By Sue-Ann Levy , Toronto Sun
First posted: Tuesday, August 02, 2016 09:28 PM EDT | Updated: Tuesday, August 02, 2016 09:56 PM EDT
She was a member of the Green Party of Canada when it was founded in 1983 and ran in four elections as a party candidate.
Monika Schaefer, who stood for election provincially in 2004 and federally in 2006, 2008 and 2011, came to the party’s attention in mid-June when she posted a video on YouTube flatly denying the Holocaust.
According to the Jasper resident, who shot the video in Germany, the Holocaust is “the biggest and most pernicious lie in all of history” and there were “no gas chambers there (in Germany or elsewhere)... the only gas used was to get rid of lice.”
It appears the Green Party had egg on its face, not just because this woman was a candidate several times over, but because Green Party leader — and the party’s only sitting MP — Elizabeth May didn’t seem to know whether she was still a member, or not, when leading Canadian Jewish groups exposed Schaefer last month.
Reached in Jasper Tuesday, Schaefer said she rescinded her membership a year ago “on a matter of principle” — namely because May distanced herself from a petition seeking an investigation into the events of 9/11.
She accused May of “making political hay” out of her video — an affront considering she was a “loyal” Green Party member and candidate and shared her views “widely” with many Green Party members.
“She is bowing to her political masters ... The Zionist lobby,” said Schaefer, whose candidacy was rejected in 2014.
Martin Sampson, spokesman for the Centre for Israel and Jewish Affairs, says the Green Party is “particularly susceptible to infiltration” by Holocaust deniers and 9/11 Truthers.
“In order to remain credible, the Green Party must stop people who hold these abhorrent views from hijacking the party, distracting it from its mission and relegating it to the margins,” he said.
One has to look no further than this weekend’s annual conference in Ottawa, where two controversial anti-Israel motions — and the only foreign policy positions to be presented at all — will be debated Saturday morning (on the Jewish Sabbath.)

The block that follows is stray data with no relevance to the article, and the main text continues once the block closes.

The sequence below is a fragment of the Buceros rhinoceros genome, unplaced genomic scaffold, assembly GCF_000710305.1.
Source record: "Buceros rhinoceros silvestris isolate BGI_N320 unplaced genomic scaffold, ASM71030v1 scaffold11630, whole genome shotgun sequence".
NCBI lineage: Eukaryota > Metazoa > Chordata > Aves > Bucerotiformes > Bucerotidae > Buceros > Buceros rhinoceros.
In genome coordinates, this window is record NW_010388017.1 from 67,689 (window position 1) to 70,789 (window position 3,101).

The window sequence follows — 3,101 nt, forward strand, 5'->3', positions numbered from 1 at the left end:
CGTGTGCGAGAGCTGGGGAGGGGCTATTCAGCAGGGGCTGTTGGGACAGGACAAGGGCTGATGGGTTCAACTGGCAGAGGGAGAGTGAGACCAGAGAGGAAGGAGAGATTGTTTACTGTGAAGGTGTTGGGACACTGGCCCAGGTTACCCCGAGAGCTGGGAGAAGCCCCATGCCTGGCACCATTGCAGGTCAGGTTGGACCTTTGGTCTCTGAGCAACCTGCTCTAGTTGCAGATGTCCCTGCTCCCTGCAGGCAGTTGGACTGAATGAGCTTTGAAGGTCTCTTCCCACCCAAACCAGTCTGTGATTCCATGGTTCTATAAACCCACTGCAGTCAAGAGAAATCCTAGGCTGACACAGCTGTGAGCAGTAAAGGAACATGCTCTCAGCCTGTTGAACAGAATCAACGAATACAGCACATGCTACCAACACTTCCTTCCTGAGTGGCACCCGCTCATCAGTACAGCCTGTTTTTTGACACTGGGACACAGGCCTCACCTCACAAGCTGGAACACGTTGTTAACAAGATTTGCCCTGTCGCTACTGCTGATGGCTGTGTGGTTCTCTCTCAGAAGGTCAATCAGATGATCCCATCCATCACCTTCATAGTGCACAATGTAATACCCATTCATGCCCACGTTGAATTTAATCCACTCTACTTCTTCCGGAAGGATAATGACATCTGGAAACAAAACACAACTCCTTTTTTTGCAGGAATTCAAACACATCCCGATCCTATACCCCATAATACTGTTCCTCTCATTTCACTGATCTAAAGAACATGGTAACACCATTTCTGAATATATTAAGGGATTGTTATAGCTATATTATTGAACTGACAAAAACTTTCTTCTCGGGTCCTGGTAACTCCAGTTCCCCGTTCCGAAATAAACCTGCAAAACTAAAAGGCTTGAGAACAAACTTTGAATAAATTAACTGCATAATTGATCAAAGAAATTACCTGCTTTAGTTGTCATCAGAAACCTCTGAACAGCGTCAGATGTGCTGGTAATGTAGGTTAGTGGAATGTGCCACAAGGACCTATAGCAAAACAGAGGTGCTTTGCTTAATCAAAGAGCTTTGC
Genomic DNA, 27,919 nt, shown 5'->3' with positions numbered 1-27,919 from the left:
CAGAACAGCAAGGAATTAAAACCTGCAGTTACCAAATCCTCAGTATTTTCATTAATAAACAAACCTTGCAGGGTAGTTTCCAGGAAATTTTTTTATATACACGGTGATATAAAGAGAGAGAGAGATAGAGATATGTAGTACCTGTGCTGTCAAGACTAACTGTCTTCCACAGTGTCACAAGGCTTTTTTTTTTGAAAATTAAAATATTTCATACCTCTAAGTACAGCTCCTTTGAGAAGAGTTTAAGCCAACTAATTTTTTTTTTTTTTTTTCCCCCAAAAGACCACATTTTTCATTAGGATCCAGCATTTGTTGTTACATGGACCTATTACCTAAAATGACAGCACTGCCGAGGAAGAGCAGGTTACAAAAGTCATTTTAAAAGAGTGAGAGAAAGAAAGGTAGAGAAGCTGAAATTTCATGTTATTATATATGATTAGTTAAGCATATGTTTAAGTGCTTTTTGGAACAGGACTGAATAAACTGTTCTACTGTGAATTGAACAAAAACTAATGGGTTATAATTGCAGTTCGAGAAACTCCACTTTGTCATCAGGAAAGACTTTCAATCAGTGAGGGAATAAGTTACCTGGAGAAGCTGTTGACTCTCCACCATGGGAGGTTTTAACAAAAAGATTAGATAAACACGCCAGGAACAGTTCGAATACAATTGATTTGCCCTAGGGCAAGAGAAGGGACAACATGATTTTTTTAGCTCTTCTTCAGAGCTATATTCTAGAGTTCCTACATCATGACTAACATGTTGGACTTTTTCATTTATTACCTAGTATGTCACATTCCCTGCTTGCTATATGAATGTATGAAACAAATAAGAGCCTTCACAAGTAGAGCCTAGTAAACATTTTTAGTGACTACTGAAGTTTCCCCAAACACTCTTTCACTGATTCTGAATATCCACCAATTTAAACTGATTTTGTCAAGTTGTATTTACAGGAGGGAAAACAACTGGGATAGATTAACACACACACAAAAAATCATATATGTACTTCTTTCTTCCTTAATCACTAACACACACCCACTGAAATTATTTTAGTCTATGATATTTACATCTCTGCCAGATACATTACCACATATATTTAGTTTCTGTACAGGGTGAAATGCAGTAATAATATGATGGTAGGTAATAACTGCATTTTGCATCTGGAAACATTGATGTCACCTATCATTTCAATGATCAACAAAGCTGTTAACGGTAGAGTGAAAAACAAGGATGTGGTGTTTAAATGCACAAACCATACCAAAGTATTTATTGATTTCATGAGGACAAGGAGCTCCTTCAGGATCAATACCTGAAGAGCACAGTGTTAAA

Those controversial motions urge Green Party members to support the Boycott, Divestment and Sanctions (BDS) movement (which attempts to restrict ties and business with the Jewish state) and to approve revoking the charitable status of the Jewish National Fund of Canada (a charity that has worked to protect the natural environment of Israel for decades).
Online voting has been so supportive that the motions have made it to the convention’s workshop sessions, where they will be debated and voted on and then sent to full membership for a vote.
Michael Mostyn, CEO of B’nai Brith, says they believe members of the Independent Jewish Voices organization are pushing these Green Party motions — a group he says has spearheaded the anti-Israel boycott movement in Canada, have sent speakers to the highly “morally reprehensible” anti-Semitic Al Quds day rallies and “pretends” to speak for the majority of Jews in Canada, when in fact they do not.
Green Party spokesman Dan Palmer said May has previously indicated publicly that she opposes both motions and that she is just one vote at the convention.
“Policy proposals come from the grassroots of the party and are not vetted before being put to members,” he said Tuesday.
Mostyn said they certainly hope the anti-Israel motions do not pass this weekend and that the Green Party would not be associated with “views of this sort,” especially since the IJV organization have their paw prints all over them.
“You don’t want any political party motions that would single out groups for hatred,” he says.
He added that Schaefer’s video is “horrendous” and “extremely disturbing.”
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